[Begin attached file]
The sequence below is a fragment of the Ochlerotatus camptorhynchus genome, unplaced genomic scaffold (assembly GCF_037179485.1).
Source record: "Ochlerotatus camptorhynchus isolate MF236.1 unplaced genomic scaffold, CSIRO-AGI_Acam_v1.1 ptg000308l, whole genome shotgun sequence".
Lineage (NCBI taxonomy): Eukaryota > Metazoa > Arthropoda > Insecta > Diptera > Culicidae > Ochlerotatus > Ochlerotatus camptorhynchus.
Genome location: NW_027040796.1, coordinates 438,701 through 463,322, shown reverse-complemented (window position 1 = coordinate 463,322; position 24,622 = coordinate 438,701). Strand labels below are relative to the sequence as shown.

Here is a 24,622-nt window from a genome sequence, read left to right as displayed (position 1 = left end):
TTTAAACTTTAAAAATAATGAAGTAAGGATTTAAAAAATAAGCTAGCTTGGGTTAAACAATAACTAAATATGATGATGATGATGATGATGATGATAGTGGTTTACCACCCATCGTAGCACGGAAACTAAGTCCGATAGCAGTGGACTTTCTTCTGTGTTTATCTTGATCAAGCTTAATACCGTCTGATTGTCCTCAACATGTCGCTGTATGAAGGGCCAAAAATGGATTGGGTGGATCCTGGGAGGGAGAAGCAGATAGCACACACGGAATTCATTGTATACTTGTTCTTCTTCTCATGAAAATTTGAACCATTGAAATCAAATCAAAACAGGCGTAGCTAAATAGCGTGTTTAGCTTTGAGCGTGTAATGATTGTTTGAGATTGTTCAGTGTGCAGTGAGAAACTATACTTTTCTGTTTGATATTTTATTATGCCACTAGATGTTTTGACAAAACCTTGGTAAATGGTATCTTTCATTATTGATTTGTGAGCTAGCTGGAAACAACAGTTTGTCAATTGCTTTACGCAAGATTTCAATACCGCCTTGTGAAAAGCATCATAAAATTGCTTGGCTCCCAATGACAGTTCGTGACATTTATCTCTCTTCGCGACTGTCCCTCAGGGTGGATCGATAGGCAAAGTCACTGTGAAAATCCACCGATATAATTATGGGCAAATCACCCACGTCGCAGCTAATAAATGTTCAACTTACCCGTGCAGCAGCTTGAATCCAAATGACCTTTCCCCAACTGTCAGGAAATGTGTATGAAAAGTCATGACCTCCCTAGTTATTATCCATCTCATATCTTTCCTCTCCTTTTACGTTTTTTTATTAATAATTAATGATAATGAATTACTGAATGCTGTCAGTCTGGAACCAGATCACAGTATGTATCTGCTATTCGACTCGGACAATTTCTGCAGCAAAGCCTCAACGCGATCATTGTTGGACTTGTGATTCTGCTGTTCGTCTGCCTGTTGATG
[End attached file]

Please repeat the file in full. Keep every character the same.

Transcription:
The sequence below is a fragment of the Ochlerotatus camptorhynchus genome, unplaced genomic scaffold (assembly GCF_037179485.1).
Source record: "Ochlerotatus camptorhynchus isolate MF236.1 unplaced genomic scaffold, CSIRO-AGI_Acam_v1.1 ptg000308l, whole genome shotgun sequence".
Lineage (NCBI taxonomy): Eukaryota > Metazoa > Arthropoda > Insecta > Diptera > Culicidae > Ochlerotatus > Ochlerotatus camptorhynchus.
Genome location: NW_027040796.1, coordinates 438,701 through 463,322, shown reverse-complemented (window position 1 = coordinate 463,322; position 24,622 = coordinate 438,701). Strand labels below are relative to the sequence as shown.

Here is a 24,622-nt window from a genome sequence, read left to right as displayed (position 1 = left end):
TTTAAACTTTAAAAATAATGAAGTAAGGATTTAAAAAATAAGCTAGCTTGGGTTAAACAATAACTAAATATGATGATGATGATGATGATGATGATAGTGGTTTACCACCCATCGTAGCACGGAAACTAAGTCCGATAGCAGTGGACTTTCTTCTGTGTTTATCTTGATCAAGCTTAATACCGTCTGATTGTCCTCAACATGTCGCTGTATGAAGGGCCAAAAATGGATTGGGTGGATCCTGGGAGGGAGAAGCAGATAGCACACACGGAATTCATTGTATACTTGTTCTTCTTCTCATGAAAATTTGAACCATTGAAATCAAATCAAAACAGGCGTAGCTAAATAGCGTGTTTAGCTTTGAGCGTGTAATGATTGTTTGAGATTGTTCAGTGTGCAGTGAGAAACTATACTTTTCTGTTTGATATTTTATTATGCCACTAGATGTTTTGACAAAACCTTGGTAAATGGTATCTTTCATTATTGATTTGTGAGCTAGCTGGAAACAACAGTTTGTCAATTGCTTTACGCAAGATTTCAATACCGCCTTGTGAAAAGCATCATAAAATTGCTTGGCTCCCAATGACAGTTCGTGACATTTATCTCTCTTCGCGACTGTCCCTCAGGGTGGATCGATAGGCAAAGTCACTGTGAAAATCCACCGATATAATTATGGGCAAATCACCCACGTCGCAGCTAATAAATGTTCAACTTACCCGTGCAGCAGCTTGAATCCAAATGACCTTTCCCCAACTGTCAGGAAATGTGTATGAAAAGTCATGACCTCCCTAGTTATTATCCATCTCATATCTTTCCTCTCCTTTTACGTTTTTTTATTAATAATTAATGATAATGAATTACTGAATGCTGTCAGTCTGGAACCAGATCACAGTATGTATCTGCTATTCGACTCGGACAATTTCTGCAGCAAAGCCTCAACGCGATCATTGTTGGACTTGTGATTCTGCTGTTCGTCTGCCTGTTGATG